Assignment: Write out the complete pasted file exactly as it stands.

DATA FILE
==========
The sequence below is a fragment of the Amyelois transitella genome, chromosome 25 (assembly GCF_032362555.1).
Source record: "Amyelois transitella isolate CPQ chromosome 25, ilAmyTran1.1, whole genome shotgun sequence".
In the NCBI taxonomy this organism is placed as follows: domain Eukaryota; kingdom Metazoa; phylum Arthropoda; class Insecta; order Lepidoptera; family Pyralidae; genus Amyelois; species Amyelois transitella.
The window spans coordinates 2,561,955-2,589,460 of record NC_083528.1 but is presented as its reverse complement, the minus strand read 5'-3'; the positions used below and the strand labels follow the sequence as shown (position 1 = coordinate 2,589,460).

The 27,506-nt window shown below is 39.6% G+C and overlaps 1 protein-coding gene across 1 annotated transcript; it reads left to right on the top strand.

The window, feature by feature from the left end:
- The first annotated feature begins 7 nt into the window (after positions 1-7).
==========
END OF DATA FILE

The sequence below is a fragment of the Amyelois transitella genome, chromosome 25 (assembly GCF_032362555.1).
Source record: "Amyelois transitella isolate CPQ chromosome 25, ilAmyTran1.1, whole genome shotgun sequence".
In the NCBI taxonomy this organism is placed as follows: domain Eukaryota; kingdom Metazoa; phylum Arthropoda; class Insecta; order Lepidoptera; family Pyralidae; genus Amyelois; species Amyelois transitella.
The window spans coordinates 2,561,955-2,589,460 of record NC_083528.1 but is presented as its reverse complement, the minus strand read 5'-3'; the positions used below and the strand labels follow the sequence as shown (position 1 = coordinate 2,589,460).

The 27,506-nt window shown below is 39.6% G+C and overlaps 1 protein-coding gene across 1 annotated transcript; it reads left to right on the top strand.

The window, feature by feature from the left end:
- The first annotated feature begins 7 nt into the window (after positions 1-7).